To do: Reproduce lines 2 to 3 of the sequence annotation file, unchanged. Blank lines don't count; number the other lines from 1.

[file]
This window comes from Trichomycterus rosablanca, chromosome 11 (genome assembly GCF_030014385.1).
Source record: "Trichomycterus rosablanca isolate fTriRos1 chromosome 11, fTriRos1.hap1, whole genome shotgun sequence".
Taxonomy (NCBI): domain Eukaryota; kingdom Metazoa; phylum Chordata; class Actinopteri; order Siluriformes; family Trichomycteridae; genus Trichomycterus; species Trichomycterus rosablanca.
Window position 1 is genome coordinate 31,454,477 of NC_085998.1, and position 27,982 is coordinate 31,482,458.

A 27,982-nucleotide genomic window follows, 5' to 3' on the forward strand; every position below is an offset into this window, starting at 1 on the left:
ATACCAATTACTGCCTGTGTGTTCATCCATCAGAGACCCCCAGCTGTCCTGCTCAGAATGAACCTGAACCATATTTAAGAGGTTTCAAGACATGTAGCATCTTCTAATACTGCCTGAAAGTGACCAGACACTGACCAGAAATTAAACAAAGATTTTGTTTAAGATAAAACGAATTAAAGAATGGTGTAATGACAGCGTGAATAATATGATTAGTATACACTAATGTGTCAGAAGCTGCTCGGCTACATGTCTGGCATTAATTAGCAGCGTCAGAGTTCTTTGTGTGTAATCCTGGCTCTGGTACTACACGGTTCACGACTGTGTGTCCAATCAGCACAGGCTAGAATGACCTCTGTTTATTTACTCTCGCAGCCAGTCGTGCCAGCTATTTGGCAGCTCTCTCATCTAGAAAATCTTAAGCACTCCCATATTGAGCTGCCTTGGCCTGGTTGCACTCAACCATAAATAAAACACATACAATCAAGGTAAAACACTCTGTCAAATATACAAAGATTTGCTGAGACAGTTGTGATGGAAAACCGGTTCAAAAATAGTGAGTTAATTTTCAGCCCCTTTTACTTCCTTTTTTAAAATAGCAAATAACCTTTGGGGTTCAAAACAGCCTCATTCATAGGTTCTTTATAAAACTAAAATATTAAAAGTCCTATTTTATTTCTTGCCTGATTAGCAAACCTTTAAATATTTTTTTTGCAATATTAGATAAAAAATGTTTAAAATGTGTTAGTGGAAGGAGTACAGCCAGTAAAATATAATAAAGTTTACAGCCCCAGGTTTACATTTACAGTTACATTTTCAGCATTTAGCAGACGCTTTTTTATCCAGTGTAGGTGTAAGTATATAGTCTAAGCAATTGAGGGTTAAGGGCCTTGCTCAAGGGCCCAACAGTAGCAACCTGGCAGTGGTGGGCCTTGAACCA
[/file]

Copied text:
Source record: "Trichomycterus rosablanca isolate fTriRos1 chromosome 11, fTriRos1.hap1, whole genome shotgun sequence".
Taxonomy (NCBI): domain Eukaryota; kingdom Metazoa; phylum Chordata; class Actinopteri; order Siluriformes; family Trichomycteridae; genus Trichomycterus; species Trichomycterus rosablanca.